I left at daybreak. It’s at least a 6-hour drive (2 and a quarter on the bullet train) from Kyoto to Tokyo, and I wanted enough cushion to arrive before dark. Got directions from hitchwiki online to find a good spot in a service area at the edge of town. I was warned that I’d have to jump over a gate walling off the controlled access area of the highway, but luckily the gate was open. I just had to ignore the “no trespassing” sign and climb the hundred broken steps up the side of a hill with my full backpack.

Normally, when I’m in a service area rather than on the side of the road, I greet people with a word of two while holding up my sign. In Japan, though, random greeting by strangers is considered a bit strange. People are very nice, but everyone stays in their own space. This is a mixed blessing. There is something quiet, calm, and reflective built into Japanese life, even in the teeming city of Tokyo. It holds the best of the introvert’s potential. But there can also be a sense of loneliness and isolation – this too in the teeming city of Tokyo – and many Japanese feel it. As a gregarious, clumsy Westerner, I stand out. Strangers don’t seem to mind when I greet them. A few might find my extroverted ways disruptive, but more often they find it humorous, endearing, or just plain odd.

In any event, I figured I’d just stand by the curb and smile instead of greeting. In five minutes, a fortyish couple going to Nagoya picked me up. With my 10 words in Japanese and their 20 in English – and the telephone translator – we were on our way. They laughed that I was hitchhiking as a tourist activity, but picking up a hitchhiker was a kind of tourist thing for them too. They eagerly wanted a picture of the three of us in the car to send to their daughter.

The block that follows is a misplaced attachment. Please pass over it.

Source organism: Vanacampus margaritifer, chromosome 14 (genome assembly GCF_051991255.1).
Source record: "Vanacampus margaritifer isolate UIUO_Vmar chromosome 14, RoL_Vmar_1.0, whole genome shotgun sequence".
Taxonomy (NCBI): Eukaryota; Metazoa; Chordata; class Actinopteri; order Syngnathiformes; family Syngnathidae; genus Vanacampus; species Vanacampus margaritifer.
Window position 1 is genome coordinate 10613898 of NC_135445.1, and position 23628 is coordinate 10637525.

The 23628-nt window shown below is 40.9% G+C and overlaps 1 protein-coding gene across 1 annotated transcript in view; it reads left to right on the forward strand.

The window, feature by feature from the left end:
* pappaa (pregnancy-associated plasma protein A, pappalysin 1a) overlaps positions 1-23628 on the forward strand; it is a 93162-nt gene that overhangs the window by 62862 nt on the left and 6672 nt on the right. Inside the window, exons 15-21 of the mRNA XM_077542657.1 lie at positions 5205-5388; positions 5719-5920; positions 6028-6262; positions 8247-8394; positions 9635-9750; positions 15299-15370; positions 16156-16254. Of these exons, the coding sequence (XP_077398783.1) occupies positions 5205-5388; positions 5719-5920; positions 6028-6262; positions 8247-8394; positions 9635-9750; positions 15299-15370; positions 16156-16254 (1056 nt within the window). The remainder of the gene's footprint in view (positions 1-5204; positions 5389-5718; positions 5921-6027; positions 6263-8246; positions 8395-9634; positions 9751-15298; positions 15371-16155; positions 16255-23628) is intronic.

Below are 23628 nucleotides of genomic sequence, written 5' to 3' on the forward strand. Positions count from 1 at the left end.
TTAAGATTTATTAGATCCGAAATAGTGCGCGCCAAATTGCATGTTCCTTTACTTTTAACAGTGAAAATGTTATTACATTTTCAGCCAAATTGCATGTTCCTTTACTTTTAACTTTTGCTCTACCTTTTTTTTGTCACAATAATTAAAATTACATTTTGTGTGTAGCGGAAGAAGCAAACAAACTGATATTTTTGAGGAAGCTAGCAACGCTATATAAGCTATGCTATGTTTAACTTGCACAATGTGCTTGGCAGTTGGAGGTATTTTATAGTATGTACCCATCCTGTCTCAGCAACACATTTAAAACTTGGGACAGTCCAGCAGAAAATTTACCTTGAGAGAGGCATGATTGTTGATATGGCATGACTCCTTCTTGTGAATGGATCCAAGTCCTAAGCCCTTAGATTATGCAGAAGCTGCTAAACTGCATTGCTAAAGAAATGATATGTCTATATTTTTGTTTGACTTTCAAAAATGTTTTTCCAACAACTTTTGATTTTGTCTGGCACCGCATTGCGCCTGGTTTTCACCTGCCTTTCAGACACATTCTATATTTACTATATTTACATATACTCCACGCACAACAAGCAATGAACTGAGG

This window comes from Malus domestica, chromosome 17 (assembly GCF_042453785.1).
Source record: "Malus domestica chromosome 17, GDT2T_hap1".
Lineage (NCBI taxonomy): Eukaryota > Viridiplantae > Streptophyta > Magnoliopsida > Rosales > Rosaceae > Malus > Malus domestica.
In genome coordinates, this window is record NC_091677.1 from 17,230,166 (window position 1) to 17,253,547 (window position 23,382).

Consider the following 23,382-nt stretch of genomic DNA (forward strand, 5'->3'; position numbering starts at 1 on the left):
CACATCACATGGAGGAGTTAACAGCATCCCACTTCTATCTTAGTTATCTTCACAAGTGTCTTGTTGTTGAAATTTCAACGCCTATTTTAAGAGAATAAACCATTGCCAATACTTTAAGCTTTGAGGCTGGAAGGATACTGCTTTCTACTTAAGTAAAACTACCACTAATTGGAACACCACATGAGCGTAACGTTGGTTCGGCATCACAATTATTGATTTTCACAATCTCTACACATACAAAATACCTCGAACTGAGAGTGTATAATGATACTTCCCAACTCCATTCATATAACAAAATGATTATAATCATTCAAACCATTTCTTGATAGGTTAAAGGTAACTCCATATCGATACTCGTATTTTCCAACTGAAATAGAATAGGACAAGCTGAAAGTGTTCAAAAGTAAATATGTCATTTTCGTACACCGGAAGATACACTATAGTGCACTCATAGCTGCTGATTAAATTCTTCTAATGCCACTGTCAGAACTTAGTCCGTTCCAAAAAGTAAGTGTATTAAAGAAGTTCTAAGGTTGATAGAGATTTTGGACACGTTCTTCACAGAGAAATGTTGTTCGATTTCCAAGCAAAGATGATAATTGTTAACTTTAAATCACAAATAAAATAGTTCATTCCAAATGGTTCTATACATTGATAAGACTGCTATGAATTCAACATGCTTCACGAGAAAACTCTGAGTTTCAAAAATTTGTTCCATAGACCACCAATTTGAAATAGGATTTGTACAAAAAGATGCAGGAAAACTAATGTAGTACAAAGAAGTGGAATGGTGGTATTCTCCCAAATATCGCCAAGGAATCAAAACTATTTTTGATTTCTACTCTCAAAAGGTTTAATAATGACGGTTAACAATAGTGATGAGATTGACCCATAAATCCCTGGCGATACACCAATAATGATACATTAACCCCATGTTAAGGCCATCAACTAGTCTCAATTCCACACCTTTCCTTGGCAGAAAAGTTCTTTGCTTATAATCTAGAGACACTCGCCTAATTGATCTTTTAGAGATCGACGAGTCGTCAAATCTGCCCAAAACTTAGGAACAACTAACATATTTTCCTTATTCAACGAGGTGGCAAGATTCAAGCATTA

Toshiyuki, my driver, found me a good service area on the east side of Nagoya — the Tokyo side — near the Toyota world headquarters. Great for me. Nagoya itself is a city of 2.5 million, and I did not want to get stuck in the middle of it. The new service area was vast, really 3 or 4 interlocking service areas, each with its own commercial center and each with several parking lots and lanes going in every direction. I picked a place with a friendly face to get my snack and coffee, hoping that the friendly-faced server would get me oriented on the road to Tokyo. Again, we each had a few words in each language, and she went far beyond duty – even went to get me a map of the service area complex, but all the loops in traffic lanes were too much for us. I walked over to a gas station near the exit, where I thought cars would funnel toward Tokyo, but it was a bad spot and the worker there gestured me away. I went back to my helpmate’s snack area and just randomly chose a lane going any which way. Good enough. A boat distributor, Shina, with an empty trailer (he had sold his boats for the day) picked me up.

Shina was also a champion rower, and when he went to conferences in the US, he would go with his friend who spoke English. The friend was not a rower but a sailor and a world-class one. He had either won or participated in – our communication was choppy on this – a number of America’s Cup races.

Then, rather suddenly, we passed Fuji-san.

Shina was going back to his dad’s farm, where they raised cattle or rice, depending on the season (as best I understand) but dropped me at a service area at the outer reaches of the Tokyo metro rail lines.

And home

I scrambled past the fence to get from controlled access to surface streets, and in two hours of walks, buses, and trains, I was at my hostel in Kita-Shinagawa, back on my old street in the south of Tokyo.